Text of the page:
More here of the rise of the action and that POP moment comes in the last sentence. Sorry, readers. You’ll have to wait for the book to see what it is.
A seemingly unrelated murder takes Holmes to Southampton. Aided by Lady Beatrice, a woman almost as brilliant as the detective himself, Holmes finds the murder victim possessed letters implicating government officials in Porlock’s network. More astonishing still is Holmes’s realization that XXX.
The fall here leads directly to a major complication. Although I’ve redacted it, you can probably guess what happens.
Despite her title, wealth and privilege, Lady Beatrice has problems of her own. Her godmother, Queen Victoria, insists she marry. Holmes… XXX.
The second turning point. Things are as bad as they can get:
With increasing suspicions that an attempt against the queen is planned, Holmes reluctantly sends a disguised Beatrice into Porlock’s home to retrieve information about the assassins’ network. However, disaster follows and Beatrice goes missing. Worse, Holmes finds evidence that she has been injured.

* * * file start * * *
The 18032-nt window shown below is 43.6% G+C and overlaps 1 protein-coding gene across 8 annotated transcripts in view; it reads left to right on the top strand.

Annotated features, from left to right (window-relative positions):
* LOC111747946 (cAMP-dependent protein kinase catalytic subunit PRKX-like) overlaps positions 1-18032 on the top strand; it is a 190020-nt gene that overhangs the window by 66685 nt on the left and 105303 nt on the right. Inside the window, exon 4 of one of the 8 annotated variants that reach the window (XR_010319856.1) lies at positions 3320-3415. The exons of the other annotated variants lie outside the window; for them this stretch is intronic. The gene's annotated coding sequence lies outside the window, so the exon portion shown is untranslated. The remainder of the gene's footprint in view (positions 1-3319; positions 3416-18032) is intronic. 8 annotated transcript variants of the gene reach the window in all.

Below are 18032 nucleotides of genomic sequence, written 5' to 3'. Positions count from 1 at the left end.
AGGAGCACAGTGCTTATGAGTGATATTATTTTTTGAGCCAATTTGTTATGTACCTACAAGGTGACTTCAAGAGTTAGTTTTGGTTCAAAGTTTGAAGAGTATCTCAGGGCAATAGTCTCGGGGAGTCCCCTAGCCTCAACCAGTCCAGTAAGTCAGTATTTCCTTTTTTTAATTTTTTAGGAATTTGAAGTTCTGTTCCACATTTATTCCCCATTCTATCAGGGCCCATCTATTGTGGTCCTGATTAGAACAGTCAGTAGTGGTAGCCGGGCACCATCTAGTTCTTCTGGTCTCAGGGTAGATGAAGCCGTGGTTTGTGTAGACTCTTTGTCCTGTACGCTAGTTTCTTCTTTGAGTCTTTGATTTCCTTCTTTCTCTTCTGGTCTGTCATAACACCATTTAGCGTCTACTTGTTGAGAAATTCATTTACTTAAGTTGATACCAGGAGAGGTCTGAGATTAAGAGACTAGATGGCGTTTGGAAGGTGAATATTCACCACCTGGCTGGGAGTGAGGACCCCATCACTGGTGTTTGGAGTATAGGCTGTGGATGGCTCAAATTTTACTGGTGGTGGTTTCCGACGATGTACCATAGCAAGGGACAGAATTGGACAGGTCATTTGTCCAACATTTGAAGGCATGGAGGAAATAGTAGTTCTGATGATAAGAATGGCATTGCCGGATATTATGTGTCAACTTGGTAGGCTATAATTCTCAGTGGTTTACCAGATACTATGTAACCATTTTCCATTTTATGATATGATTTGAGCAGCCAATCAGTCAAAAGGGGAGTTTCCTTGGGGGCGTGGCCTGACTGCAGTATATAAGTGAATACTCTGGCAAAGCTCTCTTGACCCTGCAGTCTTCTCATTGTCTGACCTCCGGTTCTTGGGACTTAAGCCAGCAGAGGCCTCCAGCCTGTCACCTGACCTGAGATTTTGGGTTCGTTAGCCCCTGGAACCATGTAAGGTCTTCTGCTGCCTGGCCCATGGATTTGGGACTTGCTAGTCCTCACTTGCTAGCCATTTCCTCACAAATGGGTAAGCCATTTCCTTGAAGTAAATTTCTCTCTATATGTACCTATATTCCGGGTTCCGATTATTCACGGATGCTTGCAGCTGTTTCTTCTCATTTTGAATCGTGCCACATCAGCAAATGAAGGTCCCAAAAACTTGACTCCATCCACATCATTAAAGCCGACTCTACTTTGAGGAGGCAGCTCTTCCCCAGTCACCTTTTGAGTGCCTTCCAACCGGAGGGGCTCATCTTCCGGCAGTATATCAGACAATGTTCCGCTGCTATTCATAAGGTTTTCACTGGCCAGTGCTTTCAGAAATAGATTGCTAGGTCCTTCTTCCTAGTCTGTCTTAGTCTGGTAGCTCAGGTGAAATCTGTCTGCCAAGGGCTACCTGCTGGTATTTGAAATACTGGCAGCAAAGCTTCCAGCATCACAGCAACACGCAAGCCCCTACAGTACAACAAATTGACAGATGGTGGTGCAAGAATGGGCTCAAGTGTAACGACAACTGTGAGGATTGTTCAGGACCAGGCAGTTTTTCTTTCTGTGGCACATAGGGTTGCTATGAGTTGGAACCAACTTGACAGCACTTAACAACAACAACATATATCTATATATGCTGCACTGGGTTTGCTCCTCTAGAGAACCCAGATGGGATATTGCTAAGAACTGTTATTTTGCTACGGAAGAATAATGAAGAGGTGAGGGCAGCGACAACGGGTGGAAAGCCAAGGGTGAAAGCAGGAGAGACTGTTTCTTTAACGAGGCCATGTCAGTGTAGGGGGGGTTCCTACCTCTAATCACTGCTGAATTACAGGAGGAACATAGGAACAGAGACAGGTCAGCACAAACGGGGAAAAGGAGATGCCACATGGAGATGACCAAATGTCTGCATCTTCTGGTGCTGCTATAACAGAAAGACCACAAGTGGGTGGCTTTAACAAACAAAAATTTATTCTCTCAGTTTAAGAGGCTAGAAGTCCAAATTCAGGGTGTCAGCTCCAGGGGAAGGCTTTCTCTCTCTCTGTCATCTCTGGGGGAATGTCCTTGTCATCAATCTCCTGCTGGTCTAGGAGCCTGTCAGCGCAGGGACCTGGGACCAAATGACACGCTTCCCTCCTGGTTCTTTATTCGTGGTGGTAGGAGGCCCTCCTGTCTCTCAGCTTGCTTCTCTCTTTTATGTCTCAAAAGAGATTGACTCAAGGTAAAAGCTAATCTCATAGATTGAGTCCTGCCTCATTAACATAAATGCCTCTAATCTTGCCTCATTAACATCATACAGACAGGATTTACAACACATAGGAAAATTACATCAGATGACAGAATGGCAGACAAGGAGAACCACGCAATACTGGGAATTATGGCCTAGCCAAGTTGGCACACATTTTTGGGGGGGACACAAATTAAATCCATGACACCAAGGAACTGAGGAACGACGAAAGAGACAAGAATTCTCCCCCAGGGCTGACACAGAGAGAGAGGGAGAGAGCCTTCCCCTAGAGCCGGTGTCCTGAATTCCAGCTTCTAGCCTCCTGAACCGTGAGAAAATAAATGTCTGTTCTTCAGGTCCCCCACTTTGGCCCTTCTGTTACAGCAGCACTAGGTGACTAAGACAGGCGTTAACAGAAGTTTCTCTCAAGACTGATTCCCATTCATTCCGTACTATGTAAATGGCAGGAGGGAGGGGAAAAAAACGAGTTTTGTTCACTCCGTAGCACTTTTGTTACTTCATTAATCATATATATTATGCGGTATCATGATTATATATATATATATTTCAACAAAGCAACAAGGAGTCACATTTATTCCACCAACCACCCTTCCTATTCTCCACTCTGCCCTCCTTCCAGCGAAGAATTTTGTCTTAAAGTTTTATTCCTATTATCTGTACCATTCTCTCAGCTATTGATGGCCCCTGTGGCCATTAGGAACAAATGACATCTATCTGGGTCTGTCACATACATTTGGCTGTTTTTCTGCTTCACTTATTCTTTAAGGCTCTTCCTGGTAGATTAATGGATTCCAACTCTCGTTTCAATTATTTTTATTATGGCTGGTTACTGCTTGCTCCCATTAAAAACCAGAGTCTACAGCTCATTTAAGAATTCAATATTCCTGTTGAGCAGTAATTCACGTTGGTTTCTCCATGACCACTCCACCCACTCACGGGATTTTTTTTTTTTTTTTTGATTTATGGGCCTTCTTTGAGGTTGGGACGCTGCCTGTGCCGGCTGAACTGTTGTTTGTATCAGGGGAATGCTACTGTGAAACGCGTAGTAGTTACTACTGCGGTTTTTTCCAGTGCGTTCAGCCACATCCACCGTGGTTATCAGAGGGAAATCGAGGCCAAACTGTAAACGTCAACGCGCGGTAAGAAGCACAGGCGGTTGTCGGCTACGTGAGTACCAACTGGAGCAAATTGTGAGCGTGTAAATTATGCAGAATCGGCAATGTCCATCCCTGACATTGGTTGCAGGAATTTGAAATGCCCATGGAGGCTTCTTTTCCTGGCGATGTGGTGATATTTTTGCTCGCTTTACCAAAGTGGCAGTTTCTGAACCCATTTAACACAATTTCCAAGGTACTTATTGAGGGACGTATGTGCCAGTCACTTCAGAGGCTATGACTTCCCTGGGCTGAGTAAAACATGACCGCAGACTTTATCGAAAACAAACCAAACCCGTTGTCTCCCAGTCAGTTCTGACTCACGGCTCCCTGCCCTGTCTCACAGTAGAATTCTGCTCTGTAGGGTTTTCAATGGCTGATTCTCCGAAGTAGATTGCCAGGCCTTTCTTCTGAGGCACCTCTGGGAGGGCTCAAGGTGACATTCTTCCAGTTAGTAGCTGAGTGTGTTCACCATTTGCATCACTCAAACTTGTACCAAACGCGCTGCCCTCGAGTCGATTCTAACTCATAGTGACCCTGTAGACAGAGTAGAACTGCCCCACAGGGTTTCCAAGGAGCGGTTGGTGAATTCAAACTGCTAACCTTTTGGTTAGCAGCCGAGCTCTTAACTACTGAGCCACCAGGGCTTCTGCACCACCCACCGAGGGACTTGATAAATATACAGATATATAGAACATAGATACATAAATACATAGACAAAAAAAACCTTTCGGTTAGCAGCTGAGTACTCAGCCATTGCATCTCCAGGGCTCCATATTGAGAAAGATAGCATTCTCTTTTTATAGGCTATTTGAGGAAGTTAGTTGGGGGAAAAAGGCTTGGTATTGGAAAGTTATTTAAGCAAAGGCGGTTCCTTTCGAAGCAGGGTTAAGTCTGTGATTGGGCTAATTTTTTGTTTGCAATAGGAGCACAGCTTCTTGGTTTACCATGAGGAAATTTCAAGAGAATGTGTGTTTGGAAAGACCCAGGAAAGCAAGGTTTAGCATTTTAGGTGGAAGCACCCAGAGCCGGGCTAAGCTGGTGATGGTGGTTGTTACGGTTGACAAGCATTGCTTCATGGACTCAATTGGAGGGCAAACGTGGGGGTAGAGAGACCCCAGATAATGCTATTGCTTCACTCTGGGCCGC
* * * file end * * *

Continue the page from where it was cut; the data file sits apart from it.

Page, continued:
The rise comes here:
After several frantic days, Beatrice is found. She is badly hurt, but has managed to salvage Porlock’s secret papers. These contain the names of assassins, and the plans of his network. They also reveal that the intended assassination of Queen Victoria has already been set in motion.
The epiphany is a little different from a detective novel because my book is a thriller rather than a mystery. Instead, my endgame shows the bad guys are defeated and the status quo is re-established – albeit with some major changes.
Working with Windsor Castle’s constabulary and aided by the always reliable Watson, Holmes manages to save the queen and capture the assassin. Upon his arrest, Porlock tells Holmes that he has already had his revenge. A few days later, Holmes learns XXX.
And the epilogue or conclusion:
By year’s end, Holmes accepts that XXX.
As you can see, I have tried to tell my story in an engaging way. I’ve covered the important points of the novel but not got bogged down in too much detail.
I hope I have succeeded in making the synopsis both compelling and easy to read. Even if an agent gives it no more than a cursory glance, I can be satisfied that I got the job done. And in 495 words too.
I am conscious of the fact that the redacted information leaves some apparent holes in structure. Rest assured, the full synopsis offers an agent a coherent story and one that answers any questions about the plot.
How are you doing on your own synopsis? Has this helped?